Sunday, October 10, 2010

EBook Review: Daron's Guitar Chronicles Volume 1

Daron's Guitar Chronicles Volume 1 is the first 40 chapters of an enormous body of work by the same name that has been released regularly now as a web serial at I confess to being a less than religious reader of the serial there. Daron was just the right age on 1986 to have been an older sibling or cousin of mine, the kind whose room I would sneak into at night to steal his cassettes and dub them so that I could listen to whatever he thought was cool and be just like him.

I love getting the whole immersive experience, so I will occasionally take a break from my regular reading or writing and take in a whole chunk of chapters at once, being sure to click on all the youtube links so that I can be musically transported back to the 80s of my tweendom while I read. When I saw that they first 40 were available in ebook format (and for FREE too!) I just HAD to have a copy, but found myself missing the accompaniment. (Each chapter is the title of the song, and in the web serial there is a Youtube link to them. This is obviously not the case for the ebook!)

I found a way to fix that problem, though. See, I put all those chapter titles in a playlist, so that I could timetravel back to the 80s while I watch it unfold in the story. You can't honestly tell me you're surprised at this.

Ebook Review: Daron's Guitar Chronicles Volume 1

The strength of Cecilia Tan's fiction has always been her characters. She can write delightfully wicked villains that you can't help but love to hate. She can pen a cad with the best of them. But in my opinion, she shines the brightest when her she writes a character who is simply heartwrenchingly sweet, especially when that character seems to hope beyond hope that this wasn't true of them.

The protagonist of this story is one of those characters. Rock guitarists are supposed to be thick-skinned and effortlessly charming cads. Daron isn't this at all: Daron is...well, he's real. It's 1986 and Daron isn't even 20 yet and he's already well on his way to being a future rock god. Unfortunately instead of being a womanizing sweet-talker he's an averagely awkward 19-year old who just happens to be gay (even though he can't even bring himself to say the word.) He doesn't know anything yet about who he really is, or what he needs in a partner, or even if he wants a partner at all. All he knows is that in his business “faggy,” “queer,” and “gay” are the most viciously insulting words there are.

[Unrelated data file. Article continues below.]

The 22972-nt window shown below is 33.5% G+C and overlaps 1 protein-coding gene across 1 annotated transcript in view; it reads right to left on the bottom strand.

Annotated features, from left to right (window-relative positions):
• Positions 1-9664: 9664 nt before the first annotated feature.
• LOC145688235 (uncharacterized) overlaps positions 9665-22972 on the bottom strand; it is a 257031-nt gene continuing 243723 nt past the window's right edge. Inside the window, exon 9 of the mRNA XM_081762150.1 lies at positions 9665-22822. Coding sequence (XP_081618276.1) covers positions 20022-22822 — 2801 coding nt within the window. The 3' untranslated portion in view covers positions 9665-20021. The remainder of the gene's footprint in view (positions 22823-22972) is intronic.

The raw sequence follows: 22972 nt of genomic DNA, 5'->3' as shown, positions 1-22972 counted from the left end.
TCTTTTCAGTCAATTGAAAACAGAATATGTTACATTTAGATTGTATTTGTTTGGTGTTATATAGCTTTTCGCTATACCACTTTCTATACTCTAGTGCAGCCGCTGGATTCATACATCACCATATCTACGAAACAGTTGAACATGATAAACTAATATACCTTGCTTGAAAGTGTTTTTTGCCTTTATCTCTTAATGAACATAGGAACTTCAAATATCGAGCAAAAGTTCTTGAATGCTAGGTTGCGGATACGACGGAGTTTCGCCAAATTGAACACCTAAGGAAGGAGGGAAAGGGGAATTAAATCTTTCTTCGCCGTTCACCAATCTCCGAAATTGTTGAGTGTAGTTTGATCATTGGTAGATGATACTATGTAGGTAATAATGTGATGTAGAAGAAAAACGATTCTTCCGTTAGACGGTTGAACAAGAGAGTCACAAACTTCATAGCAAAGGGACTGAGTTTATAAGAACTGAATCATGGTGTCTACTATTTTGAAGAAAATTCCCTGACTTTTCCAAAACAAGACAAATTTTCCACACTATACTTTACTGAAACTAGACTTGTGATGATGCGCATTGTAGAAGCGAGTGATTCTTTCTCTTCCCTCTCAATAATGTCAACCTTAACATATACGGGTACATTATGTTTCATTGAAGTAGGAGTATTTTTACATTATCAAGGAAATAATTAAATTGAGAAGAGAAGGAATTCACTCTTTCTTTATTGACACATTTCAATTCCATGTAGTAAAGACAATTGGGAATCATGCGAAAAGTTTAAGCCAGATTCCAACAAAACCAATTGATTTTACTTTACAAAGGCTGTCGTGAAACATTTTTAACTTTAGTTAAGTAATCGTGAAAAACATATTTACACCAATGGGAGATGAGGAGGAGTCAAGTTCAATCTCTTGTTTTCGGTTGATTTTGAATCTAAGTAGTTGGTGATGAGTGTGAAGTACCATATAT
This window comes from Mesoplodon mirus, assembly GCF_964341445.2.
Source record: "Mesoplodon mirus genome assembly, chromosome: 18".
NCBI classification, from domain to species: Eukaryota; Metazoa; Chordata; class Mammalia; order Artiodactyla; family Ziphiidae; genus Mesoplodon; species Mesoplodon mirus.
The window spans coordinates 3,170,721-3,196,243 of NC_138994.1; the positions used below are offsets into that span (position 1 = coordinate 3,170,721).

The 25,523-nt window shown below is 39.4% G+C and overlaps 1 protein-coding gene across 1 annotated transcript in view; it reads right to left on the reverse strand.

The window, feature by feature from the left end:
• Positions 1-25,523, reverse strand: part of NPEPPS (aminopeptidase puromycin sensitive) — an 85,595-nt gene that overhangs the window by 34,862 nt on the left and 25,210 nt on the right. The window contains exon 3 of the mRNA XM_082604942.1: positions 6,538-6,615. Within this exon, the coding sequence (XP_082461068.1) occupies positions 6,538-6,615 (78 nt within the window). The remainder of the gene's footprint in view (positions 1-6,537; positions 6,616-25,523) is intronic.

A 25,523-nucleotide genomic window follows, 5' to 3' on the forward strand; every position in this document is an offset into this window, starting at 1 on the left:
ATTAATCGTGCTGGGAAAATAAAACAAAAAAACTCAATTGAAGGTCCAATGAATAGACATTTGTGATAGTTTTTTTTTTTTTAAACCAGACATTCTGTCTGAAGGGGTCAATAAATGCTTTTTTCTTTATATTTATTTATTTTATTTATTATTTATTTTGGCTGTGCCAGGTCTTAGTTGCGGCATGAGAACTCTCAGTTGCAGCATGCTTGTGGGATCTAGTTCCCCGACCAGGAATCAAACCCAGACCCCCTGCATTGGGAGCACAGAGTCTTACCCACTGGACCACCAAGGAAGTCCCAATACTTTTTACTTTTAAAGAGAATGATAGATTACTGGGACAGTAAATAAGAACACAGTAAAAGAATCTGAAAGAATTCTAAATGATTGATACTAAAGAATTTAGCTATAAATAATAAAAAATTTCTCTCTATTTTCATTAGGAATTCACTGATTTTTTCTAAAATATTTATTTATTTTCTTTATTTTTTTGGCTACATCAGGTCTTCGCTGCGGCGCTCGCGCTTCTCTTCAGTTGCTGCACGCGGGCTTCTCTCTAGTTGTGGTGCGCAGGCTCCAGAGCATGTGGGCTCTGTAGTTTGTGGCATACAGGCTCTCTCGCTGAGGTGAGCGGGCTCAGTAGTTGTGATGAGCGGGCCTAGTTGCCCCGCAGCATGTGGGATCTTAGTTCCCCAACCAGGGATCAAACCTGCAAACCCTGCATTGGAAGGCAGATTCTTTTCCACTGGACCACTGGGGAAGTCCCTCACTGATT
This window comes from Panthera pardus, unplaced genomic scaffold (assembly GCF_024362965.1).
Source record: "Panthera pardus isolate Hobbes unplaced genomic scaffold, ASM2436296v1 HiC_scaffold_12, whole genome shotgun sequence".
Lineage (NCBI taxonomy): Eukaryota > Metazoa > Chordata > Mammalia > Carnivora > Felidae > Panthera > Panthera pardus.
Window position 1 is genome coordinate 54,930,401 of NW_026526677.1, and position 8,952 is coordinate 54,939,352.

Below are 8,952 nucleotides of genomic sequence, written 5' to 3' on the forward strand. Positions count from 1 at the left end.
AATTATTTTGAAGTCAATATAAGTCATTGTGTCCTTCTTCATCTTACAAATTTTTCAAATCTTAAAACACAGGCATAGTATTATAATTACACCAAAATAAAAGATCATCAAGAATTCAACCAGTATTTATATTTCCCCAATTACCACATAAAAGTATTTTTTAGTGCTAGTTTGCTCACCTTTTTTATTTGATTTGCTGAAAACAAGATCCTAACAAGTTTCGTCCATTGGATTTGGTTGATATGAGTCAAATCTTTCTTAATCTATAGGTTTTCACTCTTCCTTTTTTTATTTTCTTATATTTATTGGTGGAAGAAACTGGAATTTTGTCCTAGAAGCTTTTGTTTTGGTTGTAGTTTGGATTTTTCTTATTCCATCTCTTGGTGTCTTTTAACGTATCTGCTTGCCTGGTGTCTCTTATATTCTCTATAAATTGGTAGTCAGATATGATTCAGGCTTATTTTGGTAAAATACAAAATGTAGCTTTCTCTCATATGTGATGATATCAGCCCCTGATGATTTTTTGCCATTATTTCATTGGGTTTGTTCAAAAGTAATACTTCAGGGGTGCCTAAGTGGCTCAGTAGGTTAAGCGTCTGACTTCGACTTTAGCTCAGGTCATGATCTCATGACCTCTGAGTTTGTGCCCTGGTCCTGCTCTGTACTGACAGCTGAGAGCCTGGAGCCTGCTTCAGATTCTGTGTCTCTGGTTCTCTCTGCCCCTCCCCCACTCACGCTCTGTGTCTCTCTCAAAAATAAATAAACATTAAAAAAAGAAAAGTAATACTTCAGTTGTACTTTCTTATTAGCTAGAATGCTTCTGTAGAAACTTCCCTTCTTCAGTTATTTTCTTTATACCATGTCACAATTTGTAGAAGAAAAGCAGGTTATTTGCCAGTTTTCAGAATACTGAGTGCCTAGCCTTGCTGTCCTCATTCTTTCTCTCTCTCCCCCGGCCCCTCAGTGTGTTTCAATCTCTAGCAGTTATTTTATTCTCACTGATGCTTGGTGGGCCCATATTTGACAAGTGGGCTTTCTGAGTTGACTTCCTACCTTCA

There is a fantastic scene early on the in the book in which Daron is walking around the East Village in NYC with Carynne, a girl his age who is desperately trying to sleep with him while he is desperately trying to come up with excuses not to without confessing that he's gay:

***I kept my own eyes ahead, trying not to stare at the graffiti splashed across the steps ("Queer By Choice") trying not to hear the conversation of the two men coming the other way, trying to shut it all out. My hands felt damp as they brushed against my jeans. Everything here was a signal, a secret handshake, a subliminal image, and I wondered how long it would take Carynne to see right through me. What would I do that would give myself away? Even I had no way of knowing.***

The author does a fantastic job throughout the book of generating empathy for her lead character without provoking pity. We as readers can feel his hurt and his confusion, and share his victories and regrets. Being gay is an integral part of who Daron is, but Ms Tan doesn't fall into the trap of allowing his sexuality to become his identity entire. He is a well-rounded sympathetic and delightful character in a charming, at times poignantly sad but always engaging book. Rock on, Daron, rock on!

Rating: 5/5 Happy Rainbow Flags!

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